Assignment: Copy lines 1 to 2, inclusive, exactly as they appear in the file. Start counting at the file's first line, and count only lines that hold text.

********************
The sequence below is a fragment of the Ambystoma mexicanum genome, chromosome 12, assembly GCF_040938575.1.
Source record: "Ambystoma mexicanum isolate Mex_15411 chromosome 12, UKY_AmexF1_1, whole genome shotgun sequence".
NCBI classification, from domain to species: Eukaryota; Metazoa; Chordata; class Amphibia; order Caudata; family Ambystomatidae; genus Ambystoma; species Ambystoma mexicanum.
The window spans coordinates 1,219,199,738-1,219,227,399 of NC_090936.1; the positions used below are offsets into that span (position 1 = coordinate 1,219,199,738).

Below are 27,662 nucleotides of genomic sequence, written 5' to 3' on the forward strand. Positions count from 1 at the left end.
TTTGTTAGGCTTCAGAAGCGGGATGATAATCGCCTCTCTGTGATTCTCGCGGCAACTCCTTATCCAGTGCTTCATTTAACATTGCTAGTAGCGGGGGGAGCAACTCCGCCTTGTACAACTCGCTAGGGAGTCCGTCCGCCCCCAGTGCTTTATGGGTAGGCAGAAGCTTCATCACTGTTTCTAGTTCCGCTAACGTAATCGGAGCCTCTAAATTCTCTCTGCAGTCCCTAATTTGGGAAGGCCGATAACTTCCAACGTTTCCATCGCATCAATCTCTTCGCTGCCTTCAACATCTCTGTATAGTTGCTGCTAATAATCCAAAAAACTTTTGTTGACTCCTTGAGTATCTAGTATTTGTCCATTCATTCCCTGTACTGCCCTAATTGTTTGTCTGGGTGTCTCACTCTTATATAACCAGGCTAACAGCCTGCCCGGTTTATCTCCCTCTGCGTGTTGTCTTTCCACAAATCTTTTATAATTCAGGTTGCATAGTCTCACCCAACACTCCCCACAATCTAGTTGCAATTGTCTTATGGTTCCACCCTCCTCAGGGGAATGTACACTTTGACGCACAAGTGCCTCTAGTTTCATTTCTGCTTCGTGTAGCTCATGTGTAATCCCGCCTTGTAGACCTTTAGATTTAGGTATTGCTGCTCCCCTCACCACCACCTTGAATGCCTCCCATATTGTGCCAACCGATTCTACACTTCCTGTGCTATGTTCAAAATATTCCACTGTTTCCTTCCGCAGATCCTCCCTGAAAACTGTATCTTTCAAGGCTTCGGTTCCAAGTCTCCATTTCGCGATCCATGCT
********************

The sequence below is a fragment of the Ambystoma mexicanum genome, chromosome 12, assembly GCF_040938575.1.
Source record: "Ambystoma mexicanum isolate Mex_15411 chromosome 12, UKY_AmexF1_1, whole genome shotgun sequence".